While Walzer does not directly take on the citizenry's willingness to pay taxes, his argument suggests that the idea of complex equality could help legitimize government. Both public policies and public provision of certain goods are necessary to protect the integrity of spheres that might otherwise be corrupted by distribution to those with the most dollars. At the same time, the idea of complex equality should appeal to those preoccupied with fears of governmental tyranny since both political and economic elites would be blocked from using resources in one sphere to claim a disproportionate share of resources in other spheres.
Walzer's ideas are important, but his contribution still does not constitute the new political philosophy that Bell had in mind. That would require more work to explain how complex equality is, in fact, the best way to fully empower the individual citizen. As discussed earlier, even in those social democratic societies that have successfully limited the ability of those with the most money to tilt distribution in other spheres, support for social democratic parties has been declining. In short, even there, the idea of "complex equality" cannot easily be turned into a persuasive bumper sticker.
Thirty-five years ago, Bell correctly identified the issue that has become the pivot of our politics ever since and, as Bell suggested, solving the problem requires nothing short of a fundamental paradigm shift in how we think about society. This paradigm shift requires two steps. First, we need to move beyond the 19th century idea that society is a unitary entity that necessarily revolves around the organization of the economy. As Bell realized, it is vital that we transcend market liberalism with its insistence that we live in a market economy and have no choice but to obey its commands. Unfortunately, in the years following the publication of Cultural Contradictions, those market liberal views have become ever more dominant, surviving even the 2007-2009 financial meltdown that they were instrumental in creating.
Bell's view is that we live simultaneously in a polity, in a culture, and in an economy, and each of them makes different and conflicting demands on us. But preserving a liberal society requires that no single one of these realms be dominant. Dominance by politics gives us the totalitarian regimes of the mid-20th century. Dominance by the economy looks like Dickensian England with its dark satanic mills. And dominance by culture produces theocratic regimes with virtually no personal freedom.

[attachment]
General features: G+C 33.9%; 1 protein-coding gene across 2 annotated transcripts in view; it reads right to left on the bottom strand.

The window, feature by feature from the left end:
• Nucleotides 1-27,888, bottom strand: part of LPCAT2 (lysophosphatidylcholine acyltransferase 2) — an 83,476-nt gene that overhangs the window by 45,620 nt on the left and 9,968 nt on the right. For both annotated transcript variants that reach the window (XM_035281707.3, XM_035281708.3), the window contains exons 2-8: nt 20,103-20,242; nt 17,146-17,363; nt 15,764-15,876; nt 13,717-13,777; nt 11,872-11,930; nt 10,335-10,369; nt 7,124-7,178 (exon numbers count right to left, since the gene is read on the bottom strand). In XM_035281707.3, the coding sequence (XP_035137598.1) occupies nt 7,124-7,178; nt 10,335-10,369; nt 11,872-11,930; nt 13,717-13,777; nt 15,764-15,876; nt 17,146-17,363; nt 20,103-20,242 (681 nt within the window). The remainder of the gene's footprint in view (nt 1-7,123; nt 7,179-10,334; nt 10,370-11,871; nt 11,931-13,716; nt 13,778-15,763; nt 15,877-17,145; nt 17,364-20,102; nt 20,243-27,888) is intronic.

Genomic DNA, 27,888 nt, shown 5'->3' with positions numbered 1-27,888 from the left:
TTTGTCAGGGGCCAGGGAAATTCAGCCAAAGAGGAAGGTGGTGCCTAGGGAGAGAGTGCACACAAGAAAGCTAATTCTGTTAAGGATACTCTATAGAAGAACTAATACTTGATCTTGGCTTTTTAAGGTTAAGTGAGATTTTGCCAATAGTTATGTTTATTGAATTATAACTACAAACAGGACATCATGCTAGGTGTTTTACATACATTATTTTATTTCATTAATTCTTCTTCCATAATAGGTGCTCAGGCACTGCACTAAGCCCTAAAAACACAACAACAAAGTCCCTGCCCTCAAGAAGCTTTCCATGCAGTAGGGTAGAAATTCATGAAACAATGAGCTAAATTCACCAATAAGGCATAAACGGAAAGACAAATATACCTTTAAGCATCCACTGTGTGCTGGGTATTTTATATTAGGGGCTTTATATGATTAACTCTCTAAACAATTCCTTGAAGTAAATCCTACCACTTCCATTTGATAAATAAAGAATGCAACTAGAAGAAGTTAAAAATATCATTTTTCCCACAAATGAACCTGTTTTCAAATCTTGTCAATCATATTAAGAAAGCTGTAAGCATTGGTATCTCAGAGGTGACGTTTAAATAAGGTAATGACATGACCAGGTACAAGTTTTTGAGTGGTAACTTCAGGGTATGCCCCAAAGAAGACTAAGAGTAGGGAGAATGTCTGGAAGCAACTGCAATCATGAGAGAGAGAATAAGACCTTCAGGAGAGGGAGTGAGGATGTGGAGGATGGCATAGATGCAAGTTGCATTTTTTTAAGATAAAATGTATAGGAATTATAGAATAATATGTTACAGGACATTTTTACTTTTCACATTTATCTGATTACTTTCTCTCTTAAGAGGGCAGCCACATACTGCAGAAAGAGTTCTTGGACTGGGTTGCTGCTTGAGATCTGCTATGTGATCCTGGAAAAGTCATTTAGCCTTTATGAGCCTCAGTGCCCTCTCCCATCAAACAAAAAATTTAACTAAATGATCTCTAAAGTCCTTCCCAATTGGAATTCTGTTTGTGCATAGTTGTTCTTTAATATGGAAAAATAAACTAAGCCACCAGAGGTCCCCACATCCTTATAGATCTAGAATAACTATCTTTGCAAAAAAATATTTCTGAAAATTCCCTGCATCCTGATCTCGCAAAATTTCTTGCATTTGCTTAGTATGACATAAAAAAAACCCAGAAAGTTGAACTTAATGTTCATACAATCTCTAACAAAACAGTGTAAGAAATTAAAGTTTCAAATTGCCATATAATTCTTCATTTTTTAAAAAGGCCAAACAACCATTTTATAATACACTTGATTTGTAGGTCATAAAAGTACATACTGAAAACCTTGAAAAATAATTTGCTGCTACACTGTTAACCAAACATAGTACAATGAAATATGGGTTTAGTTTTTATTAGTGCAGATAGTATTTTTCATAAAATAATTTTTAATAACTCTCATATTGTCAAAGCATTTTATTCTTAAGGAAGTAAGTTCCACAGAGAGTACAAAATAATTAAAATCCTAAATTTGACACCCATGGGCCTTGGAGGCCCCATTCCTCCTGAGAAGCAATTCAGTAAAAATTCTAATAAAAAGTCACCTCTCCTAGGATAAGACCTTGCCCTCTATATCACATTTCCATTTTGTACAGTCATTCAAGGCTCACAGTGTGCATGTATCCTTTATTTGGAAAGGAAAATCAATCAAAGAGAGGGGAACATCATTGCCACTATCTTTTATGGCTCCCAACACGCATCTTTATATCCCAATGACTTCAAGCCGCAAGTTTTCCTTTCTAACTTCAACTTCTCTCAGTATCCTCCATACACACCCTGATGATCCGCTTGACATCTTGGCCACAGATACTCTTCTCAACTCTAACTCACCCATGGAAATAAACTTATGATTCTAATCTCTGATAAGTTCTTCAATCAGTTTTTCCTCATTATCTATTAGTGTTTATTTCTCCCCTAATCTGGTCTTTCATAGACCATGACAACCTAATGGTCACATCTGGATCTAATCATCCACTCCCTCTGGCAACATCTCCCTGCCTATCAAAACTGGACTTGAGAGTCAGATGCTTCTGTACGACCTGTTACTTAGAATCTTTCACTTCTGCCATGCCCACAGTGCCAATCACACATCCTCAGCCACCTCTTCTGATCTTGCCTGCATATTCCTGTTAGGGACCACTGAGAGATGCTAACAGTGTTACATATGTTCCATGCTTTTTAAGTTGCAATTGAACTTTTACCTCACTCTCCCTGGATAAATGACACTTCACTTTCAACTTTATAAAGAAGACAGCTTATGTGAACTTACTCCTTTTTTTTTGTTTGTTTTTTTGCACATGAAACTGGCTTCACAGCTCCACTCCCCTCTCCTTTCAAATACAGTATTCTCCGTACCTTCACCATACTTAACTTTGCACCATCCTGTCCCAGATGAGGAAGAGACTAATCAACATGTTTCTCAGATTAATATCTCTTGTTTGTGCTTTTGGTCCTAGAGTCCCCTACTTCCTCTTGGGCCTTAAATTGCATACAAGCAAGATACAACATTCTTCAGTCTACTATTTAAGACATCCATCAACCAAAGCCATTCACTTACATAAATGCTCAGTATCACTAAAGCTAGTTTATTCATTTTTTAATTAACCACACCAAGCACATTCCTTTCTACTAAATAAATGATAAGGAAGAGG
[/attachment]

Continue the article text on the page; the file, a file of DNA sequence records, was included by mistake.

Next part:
But this is only the first step. The second and even more difficult step is to articulate a political philosophy that tells us how we can give each of these realms their due without allowing one of them to dominate over the others. Bell urged us to take up this task over three decades ago. We have already paid an enormous price for ignoring his counsel. As he predicted, the survival of a recognizably liberal society could depend on our ability to rise to the challenge. /
1. I touch on postindustrialism only briefly here because I have discussed it at length elsewhere, See Fred Block, Postindustrial Possibilities (Berkeley: University of California Press, 1990). (back)
2. Bell's distaste for the "sensibility of the sixties" gives this part of his argument a culturally conservative twist; at times individuals and radical social movements are faulted for their assaults on traditional moral codes. At other times, however, he clearly defines the cultivation of consumerist individualism as an elite project designed to sell more products. (back)
3. Martin, Isaac William. 2008. The Permanent Tax Revolt. Stanford: Stanford University Press. (back)
4. The problem that Bell identifies is more acute in the United States because a substantial portion of tax revenues are used to finance the defense and national security apparatus that produce few immediately visible results for the electorate. But similar fights over fiscal policy are being felt across all developed societies. (back)
5. Block, Fred. 2009. "Read Their Lips: Taxation and the Right-Wing Agenda." In The New Fiscal Sociology: Taxation in Comparative and Historical Perspective, eds. Isaac William Martin, Ajay K. Mehrotra, and Monica Prasad. New York: Cambridge University Press (68-85). (back)
6. Pontusson, Jonas. Forthcoming. "Once Again a Model: Nordic Social Democracy in a Globalized World." In What's Left of the Left: Democrats and Social Democrats in Challenging Times, eds. James Cronin, George Ross, and James Shoch. Durham: Duke University Press. (back)
7. Putnam, Robert. 2000. Bowling Alone. New York: Simon and Schuster. (back)
8. Bell cites favorably an earlier article by Walzer that began to develop this argument. (back)
9. Walzer, Michael. 1983. Spheres of Justice. New York: Basic Books. (back)